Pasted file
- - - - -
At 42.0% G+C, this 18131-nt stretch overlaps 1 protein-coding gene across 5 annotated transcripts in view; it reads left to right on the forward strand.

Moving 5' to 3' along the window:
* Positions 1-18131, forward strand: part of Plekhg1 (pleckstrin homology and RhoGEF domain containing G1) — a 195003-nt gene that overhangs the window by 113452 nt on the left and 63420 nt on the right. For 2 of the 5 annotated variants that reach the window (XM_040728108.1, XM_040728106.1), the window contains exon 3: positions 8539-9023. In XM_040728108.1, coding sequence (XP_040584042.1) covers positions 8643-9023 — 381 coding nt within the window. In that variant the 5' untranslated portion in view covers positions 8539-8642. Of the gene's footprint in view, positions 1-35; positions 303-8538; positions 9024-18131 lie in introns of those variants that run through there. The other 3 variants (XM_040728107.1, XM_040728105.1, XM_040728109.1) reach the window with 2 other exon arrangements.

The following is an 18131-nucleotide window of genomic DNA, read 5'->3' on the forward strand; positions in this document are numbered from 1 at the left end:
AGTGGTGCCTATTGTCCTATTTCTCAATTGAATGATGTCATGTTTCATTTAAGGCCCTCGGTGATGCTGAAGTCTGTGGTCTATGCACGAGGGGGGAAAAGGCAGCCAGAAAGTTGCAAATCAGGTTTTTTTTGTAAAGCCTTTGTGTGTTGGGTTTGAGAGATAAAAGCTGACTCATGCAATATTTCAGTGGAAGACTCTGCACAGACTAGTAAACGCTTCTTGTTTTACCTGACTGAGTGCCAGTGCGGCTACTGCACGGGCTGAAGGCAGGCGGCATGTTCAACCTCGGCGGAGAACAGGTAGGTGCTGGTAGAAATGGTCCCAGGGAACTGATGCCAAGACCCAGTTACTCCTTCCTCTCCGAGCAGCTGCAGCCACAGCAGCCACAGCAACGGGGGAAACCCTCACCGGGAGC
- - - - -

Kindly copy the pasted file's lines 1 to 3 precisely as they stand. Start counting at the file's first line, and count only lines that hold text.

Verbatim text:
At 42.0% G+C, this 18131-nt stretch overlaps 1 protein-coding gene across 5 annotated transcripts in view; it reads left to right on the forward strand.

Moving 5' to 3' along the window:
* Positions 1-18131, forward strand: part of Plekhg1 (pleckstrin homology and RhoGEF domain containing G1) — a 195003-nt gene that overhangs the window by 113452 nt on the left and 63420 nt on the right. For 2 of the 5 annotated variants that reach the window (XM_040728108.1, XM_040728106.1), the window contains exon 3: positions 8539-9023. In XM_040728108.1, coding sequence (XP_040584042.1) covers positions 8643-9023 — 381 coding nt within the window. In that variant the 5' untranslated portion in view covers positions 8539-8642. Of the gene's footprint in view, positions 1-35; positions 303-8538; positions 9024-18131 lie in introns of those variants that run through there. The other 3 variants (XM_040728107.1, XM_040728105.1, XM_040728109.1) reach the window with 2 other exon arrangements.